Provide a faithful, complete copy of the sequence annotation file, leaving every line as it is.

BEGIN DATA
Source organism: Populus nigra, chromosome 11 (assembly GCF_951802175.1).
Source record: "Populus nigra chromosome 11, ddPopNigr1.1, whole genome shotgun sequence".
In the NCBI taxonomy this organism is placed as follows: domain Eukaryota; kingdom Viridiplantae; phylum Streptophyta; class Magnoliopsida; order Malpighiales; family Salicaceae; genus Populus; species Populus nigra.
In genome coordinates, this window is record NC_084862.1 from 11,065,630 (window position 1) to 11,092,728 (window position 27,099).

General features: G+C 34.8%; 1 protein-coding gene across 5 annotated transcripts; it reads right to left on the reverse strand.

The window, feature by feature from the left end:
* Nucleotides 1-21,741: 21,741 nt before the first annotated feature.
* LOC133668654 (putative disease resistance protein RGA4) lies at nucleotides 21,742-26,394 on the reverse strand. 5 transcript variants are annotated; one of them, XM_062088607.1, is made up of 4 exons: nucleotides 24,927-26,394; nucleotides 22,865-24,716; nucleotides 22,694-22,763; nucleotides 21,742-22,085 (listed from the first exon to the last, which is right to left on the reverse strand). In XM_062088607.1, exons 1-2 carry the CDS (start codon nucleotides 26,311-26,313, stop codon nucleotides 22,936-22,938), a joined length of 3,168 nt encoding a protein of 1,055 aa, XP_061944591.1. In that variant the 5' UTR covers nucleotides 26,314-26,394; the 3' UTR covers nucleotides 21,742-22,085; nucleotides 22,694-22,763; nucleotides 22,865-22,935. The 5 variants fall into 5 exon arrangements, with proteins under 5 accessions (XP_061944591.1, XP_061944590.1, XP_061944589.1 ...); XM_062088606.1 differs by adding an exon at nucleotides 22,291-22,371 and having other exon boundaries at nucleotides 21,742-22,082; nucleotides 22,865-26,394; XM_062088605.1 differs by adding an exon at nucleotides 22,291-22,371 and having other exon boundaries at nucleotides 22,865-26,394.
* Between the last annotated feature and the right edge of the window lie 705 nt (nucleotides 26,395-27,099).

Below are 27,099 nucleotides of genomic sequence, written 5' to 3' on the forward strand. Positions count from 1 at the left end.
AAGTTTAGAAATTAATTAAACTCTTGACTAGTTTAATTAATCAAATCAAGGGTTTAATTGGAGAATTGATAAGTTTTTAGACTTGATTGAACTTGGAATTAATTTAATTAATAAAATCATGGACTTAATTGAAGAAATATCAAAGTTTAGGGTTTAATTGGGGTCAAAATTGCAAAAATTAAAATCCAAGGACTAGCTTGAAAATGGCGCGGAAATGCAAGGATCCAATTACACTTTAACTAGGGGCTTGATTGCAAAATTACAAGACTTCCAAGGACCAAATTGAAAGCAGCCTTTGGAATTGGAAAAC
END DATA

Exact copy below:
Source organism: Populus nigra, chromosome 11 (assembly GCF_951802175.1).
Source record: "Populus nigra chromosome 11, ddPopNigr1.1, whole genome shotgun sequence".
In the NCBI taxonomy this organism is placed as follows: domain Eukaryota; kingdom Viridiplantae; phylum Streptophyta; class Magnoliopsida; order Malpighiales; family Salicaceae; genus Populus; species Populus nigra.
In genome coordinates, this window is record NC_084862.1 from 11,065,630 (window position 1) to 11,092,728 (window position 27,099).

General features: G+C 34.8%; 1 protein-coding gene across 5 annotated transcripts; it reads right to left on the reverse strand.

The window, feature by feature from the left end:
* Nucleotides 1-21,741: 21,741 nt before the first annotated feature.
* LOC133668654 (putative disease resistance protein RGA4) lies at nucleotides 21,742-26,394 on the reverse strand. 5 transcript variants are annotated; one of them, XM_062088607.1, is made up of 4 exons: nucleotides 24,927-26,394; nucleotides 22,865-24,716; nucleotides 22,694-22,763; nucleotides 21,742-22,085 (listed from the first exon to the last, which is right to left on the reverse strand). In XM_062088607.1, exons 1-2 carry the CDS (start codon nucleotides 26,311-26,313, stop codon nucleotides 22,936-22,938), a joined length of 3,168 nt encoding a protein of 1,055 aa, XP_061944591.1. In that variant the 5' UTR covers nucleotides 26,314-26,394; the 3' UTR covers nucleotides 21,742-22,085; nucleotides 22,694-22,763; nucleotides 22,865-22,935. The 5 variants fall into 5 exon arrangements, with proteins under 5 accessions (XP_061944591.1, XP_061944590.1, XP_061944589.1 ...); XM_062088606.1 differs by adding an exon at nucleotides 22,291-22,371 and having other exon boundaries at nucleotides 21,742-22,082; nucleotides 22,865-26,394; XM_062088605.1 differs by adding an exon at nucleotides 22,291-22,371 and having other exon boundaries at nucleotides 22,865-26,394.
* Between the last annotated feature and the right edge of the window lie 705 nt (nucleotides 26,395-27,099).

Below are 27,099 nucleotides of genomic sequence, written 5' to 3' on the forward strand. Positions count from 1 at the left end.
AAGTTTAGAAATTAATTAAACTCTTGACTAGTTTAATTAATCAAATCAAGGGTTTAATTGGAGAATTGATAAGTTTTTAGACTTGATTGAACTTGGAATTAATTTAATTAATAAAATCATGGACTTAATTGAAGAAATATCAAAGTTTAGGGTTTAATTGGGGTCAAAATTGCAAAAATTAAAATCCAAGGACTAGCTTGAAAATGGCGCGGAAATGCAAGGATCCAATTACACTTTAACTAGGGGCTTGATTGCAAAATTACAAGACTTCCAAGGACCAAATTGAAAGCAGCCTTTGGAATTGGAAAAC